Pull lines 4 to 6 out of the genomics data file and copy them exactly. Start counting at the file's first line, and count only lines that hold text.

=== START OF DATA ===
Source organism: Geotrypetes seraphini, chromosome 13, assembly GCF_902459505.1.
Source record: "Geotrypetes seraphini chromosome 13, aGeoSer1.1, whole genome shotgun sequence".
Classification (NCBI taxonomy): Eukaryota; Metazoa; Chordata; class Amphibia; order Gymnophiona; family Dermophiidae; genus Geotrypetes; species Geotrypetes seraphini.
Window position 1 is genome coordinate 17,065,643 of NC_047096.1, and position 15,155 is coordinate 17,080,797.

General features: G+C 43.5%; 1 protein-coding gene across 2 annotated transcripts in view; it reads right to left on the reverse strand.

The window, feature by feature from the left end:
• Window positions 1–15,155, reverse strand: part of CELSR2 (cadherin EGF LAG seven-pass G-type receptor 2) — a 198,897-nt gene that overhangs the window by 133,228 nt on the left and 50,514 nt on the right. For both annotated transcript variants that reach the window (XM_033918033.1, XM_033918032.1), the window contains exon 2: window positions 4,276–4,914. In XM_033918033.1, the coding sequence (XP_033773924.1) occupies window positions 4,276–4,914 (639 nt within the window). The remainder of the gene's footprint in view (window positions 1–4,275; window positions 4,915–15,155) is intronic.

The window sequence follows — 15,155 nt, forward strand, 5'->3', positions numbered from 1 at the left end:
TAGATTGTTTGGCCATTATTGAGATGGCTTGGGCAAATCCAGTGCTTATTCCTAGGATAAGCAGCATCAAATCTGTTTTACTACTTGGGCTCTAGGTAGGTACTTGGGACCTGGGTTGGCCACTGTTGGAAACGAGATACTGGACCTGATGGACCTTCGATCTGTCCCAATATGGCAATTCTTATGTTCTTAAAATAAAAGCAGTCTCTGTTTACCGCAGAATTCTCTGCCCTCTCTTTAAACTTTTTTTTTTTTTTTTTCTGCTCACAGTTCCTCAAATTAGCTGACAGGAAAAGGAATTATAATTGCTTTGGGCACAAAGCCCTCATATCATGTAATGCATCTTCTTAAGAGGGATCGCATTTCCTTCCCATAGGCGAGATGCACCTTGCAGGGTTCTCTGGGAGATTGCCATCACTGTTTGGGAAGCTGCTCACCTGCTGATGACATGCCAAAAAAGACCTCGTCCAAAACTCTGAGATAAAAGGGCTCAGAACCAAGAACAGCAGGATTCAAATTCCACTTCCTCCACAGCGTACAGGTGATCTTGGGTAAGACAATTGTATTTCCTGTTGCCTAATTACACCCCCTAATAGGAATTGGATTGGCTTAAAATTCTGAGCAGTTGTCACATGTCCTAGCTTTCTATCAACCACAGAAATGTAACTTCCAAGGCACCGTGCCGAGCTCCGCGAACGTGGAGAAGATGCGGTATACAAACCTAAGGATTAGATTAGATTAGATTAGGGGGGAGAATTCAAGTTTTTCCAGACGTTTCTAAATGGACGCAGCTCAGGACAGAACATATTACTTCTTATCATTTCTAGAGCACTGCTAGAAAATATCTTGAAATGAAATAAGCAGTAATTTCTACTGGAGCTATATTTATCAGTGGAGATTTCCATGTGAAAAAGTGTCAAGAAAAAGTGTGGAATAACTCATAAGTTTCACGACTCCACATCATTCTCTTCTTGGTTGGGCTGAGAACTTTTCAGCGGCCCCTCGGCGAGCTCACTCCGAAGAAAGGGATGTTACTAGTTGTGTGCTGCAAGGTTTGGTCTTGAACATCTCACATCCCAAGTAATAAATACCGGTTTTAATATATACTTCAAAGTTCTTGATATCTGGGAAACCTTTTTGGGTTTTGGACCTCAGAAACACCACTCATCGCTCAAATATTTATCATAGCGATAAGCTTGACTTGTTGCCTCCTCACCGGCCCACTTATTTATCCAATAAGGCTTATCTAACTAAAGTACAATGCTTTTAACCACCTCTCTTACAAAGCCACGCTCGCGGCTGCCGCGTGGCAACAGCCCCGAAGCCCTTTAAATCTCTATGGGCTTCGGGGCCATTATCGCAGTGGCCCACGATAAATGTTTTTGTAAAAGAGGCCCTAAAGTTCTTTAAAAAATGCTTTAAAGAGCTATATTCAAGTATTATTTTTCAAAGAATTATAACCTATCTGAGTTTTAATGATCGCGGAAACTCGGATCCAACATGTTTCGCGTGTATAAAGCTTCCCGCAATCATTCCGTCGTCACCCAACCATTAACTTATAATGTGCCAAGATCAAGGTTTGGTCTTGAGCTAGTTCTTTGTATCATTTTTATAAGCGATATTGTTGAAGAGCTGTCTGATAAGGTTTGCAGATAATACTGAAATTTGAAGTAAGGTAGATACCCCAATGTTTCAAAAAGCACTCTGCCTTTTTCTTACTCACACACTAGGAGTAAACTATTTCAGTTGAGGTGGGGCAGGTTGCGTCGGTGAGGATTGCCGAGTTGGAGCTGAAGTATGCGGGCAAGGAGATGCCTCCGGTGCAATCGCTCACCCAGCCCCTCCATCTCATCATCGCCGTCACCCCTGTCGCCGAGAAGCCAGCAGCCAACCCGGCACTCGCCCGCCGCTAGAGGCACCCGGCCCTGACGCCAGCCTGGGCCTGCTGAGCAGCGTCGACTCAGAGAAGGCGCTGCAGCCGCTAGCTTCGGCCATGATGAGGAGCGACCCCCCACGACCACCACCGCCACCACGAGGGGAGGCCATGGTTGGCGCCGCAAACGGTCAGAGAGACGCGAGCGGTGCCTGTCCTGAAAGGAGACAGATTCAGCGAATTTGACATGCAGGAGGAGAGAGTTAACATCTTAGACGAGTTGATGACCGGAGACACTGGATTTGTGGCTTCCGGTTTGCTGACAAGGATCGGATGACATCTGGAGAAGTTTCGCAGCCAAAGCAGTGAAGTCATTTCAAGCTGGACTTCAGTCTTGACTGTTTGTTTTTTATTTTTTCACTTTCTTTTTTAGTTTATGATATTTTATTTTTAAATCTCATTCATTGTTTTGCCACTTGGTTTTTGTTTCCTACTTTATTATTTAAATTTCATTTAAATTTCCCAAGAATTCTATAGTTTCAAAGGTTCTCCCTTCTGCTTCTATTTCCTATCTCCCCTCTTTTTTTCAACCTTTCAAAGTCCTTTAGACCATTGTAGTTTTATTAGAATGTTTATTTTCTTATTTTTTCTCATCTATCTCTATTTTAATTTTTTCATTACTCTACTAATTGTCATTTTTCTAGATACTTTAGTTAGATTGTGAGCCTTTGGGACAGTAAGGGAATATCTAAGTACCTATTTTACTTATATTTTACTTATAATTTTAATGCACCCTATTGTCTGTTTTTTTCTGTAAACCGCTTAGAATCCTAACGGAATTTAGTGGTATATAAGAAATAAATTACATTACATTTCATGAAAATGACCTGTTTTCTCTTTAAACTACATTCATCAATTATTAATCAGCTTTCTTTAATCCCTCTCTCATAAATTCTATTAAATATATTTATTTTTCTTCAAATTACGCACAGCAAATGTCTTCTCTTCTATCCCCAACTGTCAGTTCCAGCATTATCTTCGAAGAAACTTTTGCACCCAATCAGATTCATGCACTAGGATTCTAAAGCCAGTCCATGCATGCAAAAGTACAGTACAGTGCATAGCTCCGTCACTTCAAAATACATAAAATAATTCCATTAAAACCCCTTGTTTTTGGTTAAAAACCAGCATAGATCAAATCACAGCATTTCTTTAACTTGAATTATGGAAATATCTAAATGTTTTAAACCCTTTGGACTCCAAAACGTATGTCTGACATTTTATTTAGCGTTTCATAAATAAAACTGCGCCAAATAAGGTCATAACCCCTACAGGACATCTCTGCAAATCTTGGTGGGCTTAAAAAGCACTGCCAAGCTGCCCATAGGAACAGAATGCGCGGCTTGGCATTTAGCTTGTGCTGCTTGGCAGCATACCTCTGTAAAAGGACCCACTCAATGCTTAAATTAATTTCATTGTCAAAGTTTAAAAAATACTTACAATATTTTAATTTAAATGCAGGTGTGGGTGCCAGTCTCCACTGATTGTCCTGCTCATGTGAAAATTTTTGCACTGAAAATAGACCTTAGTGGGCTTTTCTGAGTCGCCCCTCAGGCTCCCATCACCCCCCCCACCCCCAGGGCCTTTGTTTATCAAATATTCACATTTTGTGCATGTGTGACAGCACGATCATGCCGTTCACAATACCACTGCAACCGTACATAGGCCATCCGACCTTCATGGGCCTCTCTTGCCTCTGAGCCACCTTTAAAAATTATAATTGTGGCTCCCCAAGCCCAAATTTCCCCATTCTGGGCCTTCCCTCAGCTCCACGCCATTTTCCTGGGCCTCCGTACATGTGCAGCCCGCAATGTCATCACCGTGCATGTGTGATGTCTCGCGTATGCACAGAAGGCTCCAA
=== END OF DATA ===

Window position 1 is genome coordinate 17,065,643 of NC_047096.1, and position 15,155 is coordinate 17,080,797.

General features: G+C 43.5%; 1 protein-coding gene across 2 annotated transcripts in view; it reads right to left on the reverse strand.

The window, feature by feature from the left end: